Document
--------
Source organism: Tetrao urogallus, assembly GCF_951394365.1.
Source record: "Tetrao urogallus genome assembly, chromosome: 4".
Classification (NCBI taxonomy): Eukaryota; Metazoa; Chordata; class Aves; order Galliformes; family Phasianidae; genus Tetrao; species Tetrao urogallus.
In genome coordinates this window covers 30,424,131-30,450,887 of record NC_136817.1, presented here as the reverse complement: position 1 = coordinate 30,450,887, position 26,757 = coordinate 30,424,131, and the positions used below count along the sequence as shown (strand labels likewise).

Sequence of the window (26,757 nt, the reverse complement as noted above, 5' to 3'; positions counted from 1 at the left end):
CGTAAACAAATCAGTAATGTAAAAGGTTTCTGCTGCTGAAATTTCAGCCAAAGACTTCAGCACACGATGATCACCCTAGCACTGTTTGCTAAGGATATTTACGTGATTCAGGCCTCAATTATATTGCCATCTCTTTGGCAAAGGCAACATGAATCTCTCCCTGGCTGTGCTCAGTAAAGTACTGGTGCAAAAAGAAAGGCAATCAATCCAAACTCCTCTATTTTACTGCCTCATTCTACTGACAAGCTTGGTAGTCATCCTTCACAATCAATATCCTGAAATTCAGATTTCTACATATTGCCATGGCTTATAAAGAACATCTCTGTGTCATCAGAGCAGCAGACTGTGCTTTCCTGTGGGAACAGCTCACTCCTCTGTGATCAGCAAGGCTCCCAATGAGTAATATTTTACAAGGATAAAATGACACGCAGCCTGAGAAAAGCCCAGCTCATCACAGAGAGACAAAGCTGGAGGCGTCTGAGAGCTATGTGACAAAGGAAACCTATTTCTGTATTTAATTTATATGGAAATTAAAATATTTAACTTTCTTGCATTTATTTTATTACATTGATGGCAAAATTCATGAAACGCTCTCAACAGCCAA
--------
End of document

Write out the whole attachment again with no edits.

Source organism: Tetrao urogallus, assembly GCF_951394365.1.
Source record: "Tetrao urogallus genome assembly, chromosome: 4".
Classification (NCBI taxonomy): Eukaryota; Metazoa; Chordata; class Aves; order Galliformes; family Phasianidae; genus Tetrao; species Tetrao urogallus.
In genome coordinates this window covers 30,424,131-30,450,887 of record NC_136817.1, presented here as the reverse complement: position 1 = coordinate 30,450,887, position 26,757 = coordinate 30,424,131, and the positions used below count along the sequence as shown (strand labels likewise).

Sequence of the window (26,757 nt, the reverse complement as noted above, 5' to 3'; positions counted from 1 at the left end):
CGTAAACAAATCAGTAATGTAAAAGGTTTCTGCTGCTGAAATTTCAGCCAAAGACTTCAGCACACGATGATCACCCTAGCACTGTTTGCTAAGGATATTTACGTGATTCAGGCCTCAATTATATTGCCATCTCTTTGGCAAAGGCAACATGAATCTCTCCCTGGCTGTGCTCAGTAAAGTACTGGTGCAAAAAGAAAGGCAATCAATCCAAACTCCTCTATTTTACTGCCTCATTCTACTGACAAGCTTGGTAGTCATCCTTCACAATCAATATCCTGAAATTCAGATTTCTACATATTGCCATGGCTTATAAAGAACATCTCTGTGTCATCAGAGCAGCAGACTGTGCTTTCCTGTGGGAACAGCTCACTCCTCTGTGATCAGCAAGGCTCCCAATGAGTAATATTTTACAAGGATAAAATGACACGCAGCCTGAGAAAAGCCCAGCTCATCACAGAGAGACAAAGCTGGAGGCGTCTGAGAGCTATGTGACAAAGGAAACCTATTTCTGTATTTAATTTATATGGAAATTAAAATATTTAACTTTCTTGCATTTATTTTATTACATTGATGGCAAAATTCATGAAACGCTCTCAACAGCCAA